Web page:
The Tea Party of Lafayette’s fight against Tax Increment Financing (TIF districts) was magnified Thursday night after a sold-out crowd heard a comical case against TIFs, those highly controversial economic development districts where additional taxes are imposed within the district’s boundaries to fund private development.

The local Tea Party group has certainly had some dealings with TIFs over the past six months, as the group successfully fought against three different proposals that would have paved the way for potential new taxing districts around town. The first TIF to unravel was the now defunct plan to fund Parc Lafayette, a chic retail center and a luxury hotel in the most commercially appealing part of town.

Then came two bills in the Legislature, one of which would have created a TIF district for UL Lafayette and another that would have given taxing powers to a proposed Lafayette Parish Redevelopment Authority.

All three proposals were pulled at the request of local officials, who were bombarded with opposition from TPL members.

“Everything is economic development now,” radio personality Moon Griffon told the audience. “If you pay more taxes, we’ll develop all this stuff and everything will be great and everyone’s gonna be happy. But when did that ever happen? When did you ever prosper by having less money in your pocket?”

Thursday night’s presentation from Randal O’Toole, a libertarian scholar with The Cato Institute, largely focused on out-of-state TIFs gone bad that mostly have relied on additional property taxes (Louisiana tends to rely on extra sales taxes to fund TIF development). But O’Toole — and many TPL members in attendance — seem to oppose all TIFs, even those like Louisiana Avenue’s Target shopping center that brought much-needed development to an area that may have never been developed without the incentive.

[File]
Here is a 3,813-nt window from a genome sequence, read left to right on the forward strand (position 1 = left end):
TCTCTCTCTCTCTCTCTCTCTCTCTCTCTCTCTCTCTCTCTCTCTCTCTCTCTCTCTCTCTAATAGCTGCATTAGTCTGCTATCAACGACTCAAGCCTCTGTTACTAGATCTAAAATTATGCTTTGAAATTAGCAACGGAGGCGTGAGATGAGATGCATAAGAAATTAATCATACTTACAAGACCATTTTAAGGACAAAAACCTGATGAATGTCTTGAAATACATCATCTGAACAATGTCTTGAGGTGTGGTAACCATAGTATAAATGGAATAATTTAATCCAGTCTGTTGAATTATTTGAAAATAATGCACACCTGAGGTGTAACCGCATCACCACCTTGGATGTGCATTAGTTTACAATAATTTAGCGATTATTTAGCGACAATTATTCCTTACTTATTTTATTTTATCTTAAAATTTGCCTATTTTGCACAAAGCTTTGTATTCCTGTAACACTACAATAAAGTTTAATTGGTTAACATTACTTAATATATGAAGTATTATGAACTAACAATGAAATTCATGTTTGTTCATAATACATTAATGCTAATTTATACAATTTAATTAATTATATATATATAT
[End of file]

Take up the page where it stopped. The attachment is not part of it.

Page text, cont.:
One unidentified woman in the audience called it “unfair” that north Lafayette residents from the city’s poorest neighborhoods have to pay an additional penny for every dollar they spend at the Louisiana Avenue shopping center, while more affluent residents like herself are able to pay less in sales taxes at the Target on the southside. That’s an insulting argument for the north Lafayette residents who gladly pay an extra 30 cents on a $30 purchase, a purchase that would have otherwise never been available without a bus ride or drive across town.

But TIF talk aside, what the TPL and Pelican Institute-sponsored event also offered is an interesting glimpse into a local conservative group that’s steadily growing in size, civic activity — and influence.

“One of the things the Tea Party has done is awakened a sleeping giant,” TPL coordinator and co-founder Joyce Linde said to the Tea Party enthusiasts. “That’s that silent majority, and we’re not silent anymore. We believe like you do, that we want to keep the spirit of the American dream burning in our hearts and souls. And to achieve this, we must return to smaller and less intrusive government, lower taxes and freedom as put forth in our Constitution.”

The local Tea Party, unlike most other Tea Party groups, will be endorsing political candidates in coming months. The group plans to be “very involved in the upcoming elections, locally, statewide and nationally.”

Carol Ross, the TPL emcee for the evening, had this to share with the hundreds who turned out: “Years ago, I was considered an intelligent person. I had my degree, I was doing well in my chosen field. Then I started hanging around with these damn Tea Partiers and Moon Griffon and it all went to hell. I’ve been called an idiot, a lunatic, an imbecile, and a racist among other things. But let me tell you, I know I’m in good company because none of those things apply. We know that, they know that, and the world is going to know that.”

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